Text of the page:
Mathematics Stack Exchange is a question and answer site for people studying math at any level and professionals in related fields. Join them; it only takes a minute:

Sign up
Here's how it works:
  1. Anybody can ask a question
  2. Anybody can answer
  3. The best answers are voted up and rise to the top

I have read that for any group $G$ of order $2m+1$ (odd) with $n$ conjugacy classes, it is always the case that $16$ divides the value $(2m+1)-n = |G|-n$.

This seems to me like an astonishing result: what on earth would $16$ have to do with every single odd group and its conjugacy classes? At any rate, I am wondering, assuming it is true, how would you go about proving it? I would like to show it in a reasonably simple way, but nothing whatsoever comes to mind, could anyone help? Many thanks - M.

share|cite|improve this question
up vote 22 down vote accepted

The number of conjugacy classes is the same as the number of irreducible representations; if $d_i$ is the set of dimensions of the irreducible representations, we know that $d_i | |G|$, hence $d_i$ is odd, and $|G| = \sum d_i^2$. Since $d_i$ is odd, we compute that $d_i^2 \equiv 1, 9 \bmod 16$, so it already follows that $|G| \equiv n \bmod 8$. To get the result $\bmod 16$ it suffices to show that the representations such that $d_i^2 \equiv 9 \bmod 16$ occur an even number of times.

In fact, we claim that no non-trivial irrep is self-dual, from which the above follows (since we can take the dual of an irrep with $d_i^2 \equiv 9 \bmod 16$ to get another one). This is equivalent to the claim that no non-identity element is conjugate to its inverse, which follows from the fact that no element of $G$ can act by a permutation of order two.

share|cite|improve this answer
    
Very beautiful proof. – Joel Cohen May 12 '11 at 14:59
    
Ah, that's brilliant, thankyou. (Incidentally, while the non-character theoretic approach may have been longer, I had hoped it might have been a little more interesting too!) – Spyam May 12 '11 at 15:14
2  
Note $\ $ This well-known classic proof is due to Burnside (1911) - see my answer. – Bill Dubuque May 12 '11 at 16:13

This classic theorem of Burnside is often presentated as an example of a theorem that is difficult to prove without using representation theory. However, one can in fact provide elementary proofs for results of this sort. For example, see Reid: The number of conjugacy classes, AMM, 1998, 359-361, where, generalizing results in an earlier 1995 AMM paper by Poonen), if $G$ is a finite group such that every prime divisor $p$ of its order satisfies $p \equiv 1\ (mod\ m)\:,\:$ he proves the strongest possible congruence between $|G|$ and $n$. Below is the Zbl review by R. W. van der Waall (Amsterdam) followed by Burnside's original proof, from S.222, p.294 of Theory of groups of finite order, 1911.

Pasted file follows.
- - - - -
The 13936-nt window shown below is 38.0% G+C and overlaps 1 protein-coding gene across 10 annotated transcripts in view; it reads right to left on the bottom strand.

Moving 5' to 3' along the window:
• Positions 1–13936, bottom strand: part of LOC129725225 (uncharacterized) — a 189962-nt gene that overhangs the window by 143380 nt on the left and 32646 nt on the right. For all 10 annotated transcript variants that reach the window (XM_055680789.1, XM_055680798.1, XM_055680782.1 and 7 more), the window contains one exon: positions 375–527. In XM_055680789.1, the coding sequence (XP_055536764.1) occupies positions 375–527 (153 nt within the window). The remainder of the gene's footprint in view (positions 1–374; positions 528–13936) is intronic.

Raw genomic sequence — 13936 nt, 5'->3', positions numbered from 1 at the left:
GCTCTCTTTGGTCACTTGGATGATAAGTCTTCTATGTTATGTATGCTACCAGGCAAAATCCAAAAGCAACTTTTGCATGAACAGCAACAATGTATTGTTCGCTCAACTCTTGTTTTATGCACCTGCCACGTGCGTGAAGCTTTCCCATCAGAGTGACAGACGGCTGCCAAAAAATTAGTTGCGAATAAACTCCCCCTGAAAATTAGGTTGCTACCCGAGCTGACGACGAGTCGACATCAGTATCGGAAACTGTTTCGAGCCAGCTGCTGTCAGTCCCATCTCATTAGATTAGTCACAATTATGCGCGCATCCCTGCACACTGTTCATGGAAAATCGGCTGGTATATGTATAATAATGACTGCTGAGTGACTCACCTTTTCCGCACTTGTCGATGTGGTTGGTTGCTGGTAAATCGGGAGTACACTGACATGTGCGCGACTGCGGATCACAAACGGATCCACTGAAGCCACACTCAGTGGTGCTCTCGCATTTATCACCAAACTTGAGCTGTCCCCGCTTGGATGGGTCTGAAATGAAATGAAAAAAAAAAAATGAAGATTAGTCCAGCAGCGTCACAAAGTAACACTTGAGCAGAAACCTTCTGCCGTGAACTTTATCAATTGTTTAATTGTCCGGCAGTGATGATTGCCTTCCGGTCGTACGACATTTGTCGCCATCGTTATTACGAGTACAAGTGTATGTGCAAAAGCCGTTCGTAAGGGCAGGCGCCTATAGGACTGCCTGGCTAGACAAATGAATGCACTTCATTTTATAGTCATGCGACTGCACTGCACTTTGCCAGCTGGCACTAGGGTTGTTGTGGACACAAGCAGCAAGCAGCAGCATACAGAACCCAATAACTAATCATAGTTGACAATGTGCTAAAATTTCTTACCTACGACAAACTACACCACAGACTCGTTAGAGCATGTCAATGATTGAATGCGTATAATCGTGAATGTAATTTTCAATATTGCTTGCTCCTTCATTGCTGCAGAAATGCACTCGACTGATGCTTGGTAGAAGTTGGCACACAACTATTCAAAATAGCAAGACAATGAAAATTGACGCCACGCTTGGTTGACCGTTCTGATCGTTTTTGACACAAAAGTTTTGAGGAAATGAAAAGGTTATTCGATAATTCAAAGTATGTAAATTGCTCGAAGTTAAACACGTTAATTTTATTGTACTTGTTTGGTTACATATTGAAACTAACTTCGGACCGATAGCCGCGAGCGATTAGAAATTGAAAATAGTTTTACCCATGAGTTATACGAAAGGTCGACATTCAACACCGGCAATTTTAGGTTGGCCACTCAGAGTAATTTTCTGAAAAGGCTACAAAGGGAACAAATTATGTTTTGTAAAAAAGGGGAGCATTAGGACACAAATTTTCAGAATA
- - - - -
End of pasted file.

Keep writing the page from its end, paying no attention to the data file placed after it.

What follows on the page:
Let $\cal G$ stand in general for a finite group; $p$ for a prime number. Let $m\in\mathbb Z_{\geq 1}$. Consider $${\cal G}_m=\{{\cal G}\ :\ p\mid|{\cal G}|\ \Rightarrow\ p\equiv 1\ (mod\ m)\}.$$ Let $B(m)$ be the greatest common divisor of all numbers $|{\cal G}|-s$, where $\cal G$ runs through ${\cal G}_m$. Here $s$ stands for the number of conjugacy classes of $\cal G$.

In this paper the following is proved. Theorem. If $m >2$, then $B(m)$ is the least common multiple of $48$ and $2m^2$. $\:$ Also $B(2)=16$ and $B(1)=1$.

The proof is elementary, without using representation theory. It uses the facts that each of $3, 16$ and $2m^2$ divides $B(m)$. The case $3\mid B(m)$ is proved here by elementary means; the case $2m^2\mid B(m)$ likewise as done by B. Poonen [in Am. Math. Mon. 102, No. 5, 440-442 (1995; Zbl 0828.11002)]. The fact $16\mid B(m)$ follows for $m >2$ from $B(2)\mid B(m)$, whereas Burnside proved that $16\mid B(2)$ (before 1911).

Reviewer's remark: Using representation theory, Burnside proved that if $|\cal G|$ is odd, then $|\cal G|\equiv s\pmod{16}$. Does there exist an elementary proof, i.e. without using representation theory and without using the Feit-Thompson theorem on the solvability of finite groups of odd order? A result by K. A. Hirsch in that direction seems to be unjustified.


enter image description here enter image description here

share|cite|improve this answer

Your Answer

 
discard

By posting your answer, you agree to the privacy policy and terms of service.

Not the answer you're looking for? Browse other questions tagged or ask your own question.